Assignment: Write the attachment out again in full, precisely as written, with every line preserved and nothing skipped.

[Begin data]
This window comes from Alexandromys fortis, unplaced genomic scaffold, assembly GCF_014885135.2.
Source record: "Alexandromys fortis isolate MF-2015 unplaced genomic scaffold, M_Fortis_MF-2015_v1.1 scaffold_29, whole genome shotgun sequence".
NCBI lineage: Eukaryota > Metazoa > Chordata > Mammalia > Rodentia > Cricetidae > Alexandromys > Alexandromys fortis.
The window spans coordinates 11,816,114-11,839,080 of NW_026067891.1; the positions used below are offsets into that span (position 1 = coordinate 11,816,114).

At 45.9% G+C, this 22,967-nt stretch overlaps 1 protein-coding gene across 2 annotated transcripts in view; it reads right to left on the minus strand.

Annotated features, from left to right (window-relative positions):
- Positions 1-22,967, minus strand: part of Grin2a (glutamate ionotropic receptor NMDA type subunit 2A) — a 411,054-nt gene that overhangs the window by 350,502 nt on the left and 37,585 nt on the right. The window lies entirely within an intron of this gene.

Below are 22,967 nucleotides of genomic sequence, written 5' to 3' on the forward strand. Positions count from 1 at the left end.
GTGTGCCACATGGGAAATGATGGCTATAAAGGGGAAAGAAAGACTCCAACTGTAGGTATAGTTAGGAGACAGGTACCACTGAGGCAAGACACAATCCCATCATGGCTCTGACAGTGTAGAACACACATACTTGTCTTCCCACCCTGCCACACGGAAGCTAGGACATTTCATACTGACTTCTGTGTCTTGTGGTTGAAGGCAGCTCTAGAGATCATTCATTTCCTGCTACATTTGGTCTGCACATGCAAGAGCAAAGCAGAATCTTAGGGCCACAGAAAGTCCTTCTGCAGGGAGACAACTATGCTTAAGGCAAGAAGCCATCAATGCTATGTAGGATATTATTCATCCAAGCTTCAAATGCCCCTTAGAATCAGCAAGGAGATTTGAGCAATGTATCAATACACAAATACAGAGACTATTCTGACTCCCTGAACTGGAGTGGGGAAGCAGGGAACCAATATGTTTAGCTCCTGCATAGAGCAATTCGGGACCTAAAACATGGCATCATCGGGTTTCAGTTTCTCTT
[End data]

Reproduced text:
This window comes from Alexandromys fortis, unplaced genomic scaffold, assembly GCF_014885135.2.
Source record: "Alexandromys fortis isolate MF-2015 unplaced genomic scaffold, M_Fortis_MF-2015_v1.1 scaffold_29, whole genome shotgun sequence".
NCBI lineage: Eukaryota > Metazoa > Chordata > Mammalia > Rodentia > Cricetidae > Alexandromys > Alexandromys fortis.
The window spans coordinates 11,816,114-11,839,080 of NW_026067891.1; the positions used below are offsets into that span (position 1 = coordinate 11,816,114).

At 45.9% G+C, this 22,967-nt stretch overlaps 1 protein-coding gene across 2 annotated transcripts in view; it reads right to left on the minus strand.

Annotated features, from left to right (window-relative positions):
- Positions 1-22,967, minus strand: part of Grin2a (glutamate ionotropic receptor NMDA type subunit 2A) — a 411,054-nt gene that overhangs the window by 350,502 nt on the left and 37,585 nt on the right. The window lies entirely within an intron of this gene.

Below are 22,967 nucleotides of genomic sequence, written 5' to 3' on the forward strand. Positions count from 1 at the left end.
GTGTGCCACATGGGAAATGATGGCTATAAAGGGGAAAGAAAGACTCCAACTGTAGGTATAGTTAGGAGACAGGTACCACTGAGGCAAGACACAATCCCATCATGGCTCTGACAGTGTAGAACACACATACTTGTCTTCCCACCCTGCCACACGGAAGCTAGGACATTTCATACTGACTTCTGTGTCTTGTGGTTGAAGGCAGCTCTAGAGATCATTCATTTCCTGCTACATTTGGTCTGCACATGCAAGAGCAAAGCAGAATCTTAGGGCCACAGAAAGTCCTTCTGCAGGGAGACAACTATGCTTAAGGCAAGAAGCCATCAATGCTATGTAGGATATTATTCATCCAAGCTTCAAATGCCCCTTAGAATCAGCAAGGAGATTTGAGCAATGTATCAATACACAAATACAGAGACTATTCTGACTCCCTGAACTGGAGTGGGGAAGCAGGGAACCAATATGTTTAGCTCCTGCATAGAGCAATTCGGGACCTAAAACATGGCATCATCGGGTTTCAGTTTCTCTT